Thought this was also an easy to understand explanation besides the ones given above:
Insulin response to protein for people with diabetes:
Things are different if you have diabetes.
Insulin resistance means that between our fatty liver and insulin resistant adipose tissue, things don’t work as smoothly.
While your blood sugar may rise or fall in response to protein, needs to rise a lot more while you metabolise the protein to build muscle and repair your organs.
Unfortunately, people who are insulin resistant may struggle to build muscle effectively due to insulin resistance. Then the higher levels of insulin may drive them to store more fat in the process. Becoming insulin sensitive is important!
The chart below shows the difference in the blood glucose and insulin response to protein in a group of people who are metabolically healthy (white lines) versus people who have type 2 diabetes (yellow lines).
People with diabetes may see their glucose levels drop from a high level after a large protein meal and will have a much greater insulin response due to their insulin resistance. People with more advanced diabetes (i.e. beta cell burn out or Type 1 diabetes) may even see their blood sugar rise. Their ability to produce insulin to metabolise the protein and keep glycogen in storage cannot keep up with the demand.
Drawing on the brake/accelerator analogy, it’s not necessarily protein turning into glucose in the blood stream via gluconeogenesis, but rather the glucagon kicking in and a sluggish insulin response that isn’t able to balance out the glucagon response to keep the glycogen locked away in the liver.
Healthy people will be able to balance the opposing hormonal forces of the insulin (brake) and the glucagon (accelerator), but if we are insulin resistant and/or don’t have a properly functioning pancreas (brake), we won’t be able to produce as much insulin to balance the glucagon response.
Someone who is insulin resistant has normally functioning accelerator pedal (glucagon stimulating glucose release in the blood) but a faulty brake (insulin).
More insulin or less protein?
So, what is the problem here?
Why are Monica’s blood sugars rising?
Is it too much protein?
Or not enough insulin?
I think the best way to explain the rise in blood sugars is that there is not enough insulin to keep the glycogen locked away in her liver and metabolise the protein to build muscle and repair her organs at the same time.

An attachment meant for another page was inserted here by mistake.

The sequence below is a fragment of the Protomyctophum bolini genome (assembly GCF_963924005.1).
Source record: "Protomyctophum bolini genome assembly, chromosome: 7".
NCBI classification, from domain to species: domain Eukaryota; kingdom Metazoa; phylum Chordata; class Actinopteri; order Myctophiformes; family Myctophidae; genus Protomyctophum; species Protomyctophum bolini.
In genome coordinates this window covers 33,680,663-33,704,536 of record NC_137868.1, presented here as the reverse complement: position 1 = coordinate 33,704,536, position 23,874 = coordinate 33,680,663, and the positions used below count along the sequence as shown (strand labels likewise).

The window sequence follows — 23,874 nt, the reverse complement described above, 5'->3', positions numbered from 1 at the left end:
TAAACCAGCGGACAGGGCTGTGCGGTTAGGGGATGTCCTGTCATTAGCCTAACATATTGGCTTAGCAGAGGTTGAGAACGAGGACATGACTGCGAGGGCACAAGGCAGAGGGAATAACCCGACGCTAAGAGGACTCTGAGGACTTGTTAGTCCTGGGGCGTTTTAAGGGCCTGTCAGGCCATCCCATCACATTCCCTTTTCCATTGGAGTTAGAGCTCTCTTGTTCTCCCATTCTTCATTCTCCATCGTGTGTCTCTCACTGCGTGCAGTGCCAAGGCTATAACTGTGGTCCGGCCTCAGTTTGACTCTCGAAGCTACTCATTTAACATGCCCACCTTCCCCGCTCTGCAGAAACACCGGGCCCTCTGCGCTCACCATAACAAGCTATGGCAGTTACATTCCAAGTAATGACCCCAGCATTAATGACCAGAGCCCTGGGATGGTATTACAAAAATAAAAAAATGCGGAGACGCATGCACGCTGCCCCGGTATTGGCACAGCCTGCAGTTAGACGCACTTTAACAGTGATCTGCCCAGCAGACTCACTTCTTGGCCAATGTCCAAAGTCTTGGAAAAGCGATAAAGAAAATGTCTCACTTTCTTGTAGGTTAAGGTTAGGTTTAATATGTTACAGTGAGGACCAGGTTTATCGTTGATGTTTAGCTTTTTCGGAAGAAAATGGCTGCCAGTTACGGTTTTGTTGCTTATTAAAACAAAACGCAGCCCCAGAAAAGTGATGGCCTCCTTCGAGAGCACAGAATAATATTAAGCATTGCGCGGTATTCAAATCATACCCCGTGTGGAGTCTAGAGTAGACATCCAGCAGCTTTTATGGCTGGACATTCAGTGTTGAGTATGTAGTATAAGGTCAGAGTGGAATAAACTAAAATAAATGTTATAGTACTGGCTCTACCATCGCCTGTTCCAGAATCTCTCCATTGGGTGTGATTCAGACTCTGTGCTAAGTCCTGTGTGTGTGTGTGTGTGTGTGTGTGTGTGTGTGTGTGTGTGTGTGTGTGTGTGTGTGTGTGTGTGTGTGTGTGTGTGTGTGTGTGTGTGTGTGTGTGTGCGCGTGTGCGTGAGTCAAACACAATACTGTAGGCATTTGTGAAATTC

Meanwhile, the glycogen pedal is pushed down as it normally would be in response to a protein which is driving the glucose up in her bloodstream.
There is just not enough insulin in the gas tank (pancreas) to do everything that needs to be done.
So, if Monica had a choice, should she:
- A. Keep her blood sugars stable and stop metabolising protein to repair her muscles and organs,
- B. Metabolise protein to build her muscles and repair her organs while letting her blood sugars drift up, or
- C. Both of the above.
Personally, I think the correct answer is C.
While it’s probably not wise to go hog-wild with protein supplements and powders if you have diabetes, swinging to the other extreme to target minimal protein levels is a sure way to end up with a poor nutritional outcome.
According to Simpson and Raubenheimer in Obesity: the protein leverage hypothesis (2005), people with diabetes may actually need to eat more protein to ensure that they have adequate amounts to build lean muscle mass given that higher levels of gluconeogenesis may cause more protein loss to glucose due to their insulin resistance.
”… One source of protein loss is hepatic gluconeogenesis, whereby amino acids are used to produce glucose. This is inhibited by insulin, as is the breakdown of muscle proteins to release amino acids, and therefore occurs mainly during periods of fasting (or low carb).
However, inhibition of gluconeogenesis and protein catabolism is impaired when insulin release is abnormal, insulin resistance occurs, or when circulating levels of free fatty acids in the blood are high. These are interdependent conditions that are associated with overweight and obesity, and are especially pronounced in type 2 diabetes (12,34).
It might be predicted that the result of higher rates of hepatic gluconeogenesis will be an INCREASED requirement for protein in the diet. …” …More
 HOMA-IR score your becoming “highly insulin sensitive”